LOUD WHISPERS: As We Begin The Ramadan Season

Two years ago I was at a traditional engagement ceremony in Lagos.  The couple were from Yoruba families, so I could simply have said it was a Yoruba engagement ceremony. However, since a lot has been changed and modified over the years, what passes for an engagement ceremony according to Yoruba tradition is now a syncretic mix of actions as dictated by the hired facilitators of the ceremonies. What used to be a ceremony full of symbolism, traditional music and poetry performances, overseen by those who have the required experience as women of the household, has now been turned over to commercial hands. With varying degrees of knowledge and (mis)understanding of Yoruba norms and values, these engagement facilitators popularly known as ‘Gagers’ are the ones who lead both families through the process of introducing one another and getting down to the business of the day. Perhaps I will write another article specifically about current trends with Nigerian weddings, but this piece is about religious tolerance.

Back to my experience at the engagement ceremony. The ‘Gager’ asked the head of the bride’s family to pray for the couple. The bride’s father was a Muslim by birth but converted to Christianity. His Uncle, the head of the family, was a Muslim, so he proceeded to pray for his niece and her husband. As the old man was praying, the ‘Gager’ was muttering something into the microphone she was holding. I couldn’t make out what she was saying, till she moved close to where I was. That is when I realized she was ‘speaking in tongues’. I asked the lady next to me why she was doing that, and she said, ‘Because she wants to counter whatever demonic influences might come with the Muslim prayers being said in Arabic verse’. I was shocked. I felt like grabbing the microphone from the Gager’s hand and giving her an earful. Praying the Islamic way is now no longer acceptable in South West Nigeria, a part of the country famous for its religious tolerance? Sadly, the landscape has changed, both globally and locally. When I was young, we would run off to the homes of our Muslim friends to eat fried meat at Ramadan. At Christmas, they all came over to celebrate with us. Part of the legacy of the contemporary global religious fundamentalist conflicts is now a local culture of intolerance, fueled by politicians and religious leaders alike.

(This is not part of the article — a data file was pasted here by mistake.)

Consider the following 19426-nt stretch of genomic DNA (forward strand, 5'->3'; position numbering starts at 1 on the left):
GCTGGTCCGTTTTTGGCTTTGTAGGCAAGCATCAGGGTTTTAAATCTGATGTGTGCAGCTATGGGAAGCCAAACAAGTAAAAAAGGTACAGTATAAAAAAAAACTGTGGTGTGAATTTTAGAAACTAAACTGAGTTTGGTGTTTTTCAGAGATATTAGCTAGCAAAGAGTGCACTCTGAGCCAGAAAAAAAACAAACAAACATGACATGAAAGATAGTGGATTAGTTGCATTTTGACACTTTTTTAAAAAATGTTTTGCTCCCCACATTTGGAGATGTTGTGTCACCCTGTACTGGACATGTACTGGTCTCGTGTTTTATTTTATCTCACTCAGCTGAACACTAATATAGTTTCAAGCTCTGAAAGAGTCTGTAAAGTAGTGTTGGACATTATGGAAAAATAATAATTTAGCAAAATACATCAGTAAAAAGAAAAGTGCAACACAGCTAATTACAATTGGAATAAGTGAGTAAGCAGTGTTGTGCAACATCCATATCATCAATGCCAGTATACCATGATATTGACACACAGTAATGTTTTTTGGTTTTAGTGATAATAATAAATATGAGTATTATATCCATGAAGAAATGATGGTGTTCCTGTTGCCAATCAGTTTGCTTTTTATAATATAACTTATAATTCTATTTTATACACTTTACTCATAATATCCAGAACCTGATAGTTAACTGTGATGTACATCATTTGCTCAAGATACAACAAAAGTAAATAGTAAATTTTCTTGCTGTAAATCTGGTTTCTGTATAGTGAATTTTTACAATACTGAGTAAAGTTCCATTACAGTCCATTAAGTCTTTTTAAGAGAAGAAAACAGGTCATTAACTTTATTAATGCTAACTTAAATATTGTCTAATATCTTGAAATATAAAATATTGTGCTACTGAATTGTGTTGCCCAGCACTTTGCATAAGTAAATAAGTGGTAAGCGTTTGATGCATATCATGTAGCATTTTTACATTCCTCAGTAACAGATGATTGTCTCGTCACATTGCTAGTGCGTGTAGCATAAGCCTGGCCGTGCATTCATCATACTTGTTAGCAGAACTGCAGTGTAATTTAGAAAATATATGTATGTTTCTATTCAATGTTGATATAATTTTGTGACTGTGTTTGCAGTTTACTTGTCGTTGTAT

Last week one Mrs Bridget Agbahiwe was murdered by a group of youths in Kano State. She had been at odds with a Muslim co-trader over his habit of performing ablutions in front of her shop. On this fateful day, she challenged the man again on the same issue, and he threatened to teach her a lesson. He proceeded to incite a mob against her, claiming she had blasphemed against the Holy Prophet Mohammed. The case is under investigation, so the exact details are yet to be verified. What we do know is Bridget Agbahiwe was hacked to death. What could possess a group of young people to vary out such a vicious, mindless attack on an unarmed woman? Is cruelty the new religion? I hope there is justice for the late Bridget, we cannot continue to see people being slaughtered like cattle all in the name of religion, in a country that is supposed to be a secular nation.

When I was the First Lady of Ekiti State, during every Ramadan season, I organized an Iftar program for the Muslim women. I would attend prayers at the mosque and break the fast with them after that. I got one of my Muslim staff members to teach me the correct protocols to observe in the mosque and during prayers. A female pastor acquaintance of mine asked me once, ‘When you bow down to pray with them, do you know who are you bowing down to’? I knew where the question was coming from and where it was heading, so I responded calmly but firmly, ‘Yes, I know. I am bowing to God’. You should have seen the look on her sanctimonious face. I do not take kindly to all those who claim to be holier than the Pope or more knowledgeable about human beings than Jesus Christ himself, the same Jesus who opened his arms to all kinds of sinners.